Vedomosti wrote that his chances of getting elected to the State Duma were close to zero, but experts told the paper that it was the taking part, not the winning that mattered.
A source close to Khodorkovsky said that democratic politicians mentioned in an article the published on August 1 - members of the liberal Yabloko party, Duma deputy Vladimir Ryzhkov and ex-member Irina Khakamada - had proposed that the imprisoned magnate run for parliament.
Under Article 32 of the Russian Constitution, Khodorkovsky may run in Moscow's 201st University electoral district, whose representative, Mikhail Zadornov, gave up his seat for a position in banking giant Vneshtorgbank this summer.
Alexander Shemelyov, the director of the Moscow Bureau of Political Law, told the paper that a pre-trial detention center, where Khodorkovsky is currently being held in custody, was technically not a prison. The expert said that under Russian law this meant the ex-chief executive's embezzlement conviction would not come into force until his appeal had been heard. And that meant he had a constitutional right to stand for office.
Suren Avakyan, the head of the chair of constitutional and municipal law at the law department at Moscow State University, said: "Had he been under investigation in the pre-trial detention center, he would have had the right to stand in an election, but a verdict has been returned in his case and the Central Election Commission may use this argument to refuse to register him."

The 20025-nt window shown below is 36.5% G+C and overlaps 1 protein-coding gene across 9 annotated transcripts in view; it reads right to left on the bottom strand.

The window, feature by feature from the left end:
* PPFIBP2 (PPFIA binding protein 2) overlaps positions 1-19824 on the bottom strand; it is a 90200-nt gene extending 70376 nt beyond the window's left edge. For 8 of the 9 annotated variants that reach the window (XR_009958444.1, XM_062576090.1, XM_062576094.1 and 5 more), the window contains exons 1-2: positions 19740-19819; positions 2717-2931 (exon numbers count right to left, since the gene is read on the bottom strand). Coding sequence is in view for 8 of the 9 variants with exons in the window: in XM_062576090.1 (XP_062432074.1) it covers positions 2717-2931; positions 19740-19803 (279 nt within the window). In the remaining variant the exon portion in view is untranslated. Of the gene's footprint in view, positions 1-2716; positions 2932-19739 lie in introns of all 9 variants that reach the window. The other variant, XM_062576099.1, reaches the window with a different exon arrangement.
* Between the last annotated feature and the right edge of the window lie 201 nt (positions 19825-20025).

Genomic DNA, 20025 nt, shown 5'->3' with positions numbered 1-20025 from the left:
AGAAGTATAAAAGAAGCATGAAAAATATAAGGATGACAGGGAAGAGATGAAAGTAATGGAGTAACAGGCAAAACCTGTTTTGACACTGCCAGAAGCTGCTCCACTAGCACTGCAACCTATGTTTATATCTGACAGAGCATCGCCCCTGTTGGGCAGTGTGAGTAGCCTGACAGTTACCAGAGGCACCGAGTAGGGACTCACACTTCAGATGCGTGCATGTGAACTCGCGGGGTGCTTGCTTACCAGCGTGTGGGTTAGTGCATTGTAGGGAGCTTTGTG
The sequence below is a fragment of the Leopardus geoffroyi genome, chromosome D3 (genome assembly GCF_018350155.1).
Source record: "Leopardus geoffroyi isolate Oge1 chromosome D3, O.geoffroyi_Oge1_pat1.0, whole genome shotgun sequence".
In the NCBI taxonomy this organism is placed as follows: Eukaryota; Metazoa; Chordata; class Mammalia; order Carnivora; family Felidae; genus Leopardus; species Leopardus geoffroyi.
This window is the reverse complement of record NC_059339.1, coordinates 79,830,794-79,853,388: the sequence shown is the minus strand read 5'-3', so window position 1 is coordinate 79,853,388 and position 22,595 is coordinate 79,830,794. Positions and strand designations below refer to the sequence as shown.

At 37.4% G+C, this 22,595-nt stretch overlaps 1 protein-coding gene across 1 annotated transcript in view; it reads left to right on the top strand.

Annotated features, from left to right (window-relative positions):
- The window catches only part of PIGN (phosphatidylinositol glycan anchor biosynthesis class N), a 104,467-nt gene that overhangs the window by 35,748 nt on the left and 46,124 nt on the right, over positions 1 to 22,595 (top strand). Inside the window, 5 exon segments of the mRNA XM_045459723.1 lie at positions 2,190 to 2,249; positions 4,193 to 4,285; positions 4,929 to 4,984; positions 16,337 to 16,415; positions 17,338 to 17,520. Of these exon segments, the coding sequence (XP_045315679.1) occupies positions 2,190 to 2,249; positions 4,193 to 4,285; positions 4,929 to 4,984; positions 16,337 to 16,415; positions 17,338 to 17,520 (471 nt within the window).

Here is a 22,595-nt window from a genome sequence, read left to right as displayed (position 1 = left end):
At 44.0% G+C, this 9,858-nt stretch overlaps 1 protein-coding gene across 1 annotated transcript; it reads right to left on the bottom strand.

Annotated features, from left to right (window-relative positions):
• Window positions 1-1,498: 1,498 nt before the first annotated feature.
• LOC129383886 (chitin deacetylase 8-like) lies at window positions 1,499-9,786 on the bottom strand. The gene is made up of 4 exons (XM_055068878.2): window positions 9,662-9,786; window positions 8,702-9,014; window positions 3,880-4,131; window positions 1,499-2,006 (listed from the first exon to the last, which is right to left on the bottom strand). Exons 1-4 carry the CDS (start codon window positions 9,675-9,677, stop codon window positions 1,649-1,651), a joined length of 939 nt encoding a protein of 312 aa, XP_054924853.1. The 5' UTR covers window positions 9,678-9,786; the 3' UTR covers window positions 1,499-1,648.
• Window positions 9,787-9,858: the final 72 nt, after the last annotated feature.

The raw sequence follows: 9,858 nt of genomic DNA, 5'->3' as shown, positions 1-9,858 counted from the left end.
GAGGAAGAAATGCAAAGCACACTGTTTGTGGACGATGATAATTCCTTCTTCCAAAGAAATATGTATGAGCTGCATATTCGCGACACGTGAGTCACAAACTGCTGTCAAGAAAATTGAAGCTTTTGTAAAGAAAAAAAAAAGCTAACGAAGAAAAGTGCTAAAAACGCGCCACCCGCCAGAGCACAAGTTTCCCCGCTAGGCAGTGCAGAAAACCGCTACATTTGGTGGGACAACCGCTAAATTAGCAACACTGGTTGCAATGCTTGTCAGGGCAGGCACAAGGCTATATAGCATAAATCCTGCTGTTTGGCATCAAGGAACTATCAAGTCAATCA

Another expert, Stanislav Belkovsky, the director of the National Strategy Institute, described that idea of running for parliament as a "win-win project."
"If he [Khodorkovsky] is denied registration, this will prove that the authorities fear him," the political scientist said. "If he is registered, he will use the election campaign to criticize the authorities, which will mobilize his supporters and cause a fall in the president's ratings."
Political scientist Dmitry Oreshkin said: "If he is ready to accept the idea that he will die of a prison disease, he may try running for parliament. The attempt will only confirm that he intends to continue his energetic work in society."
But all the experts were unanimous that Khodorkovsky would not get parliamentary immunity one way or another, because his appeal would be heard as soon as possible and his conviction would be upheld.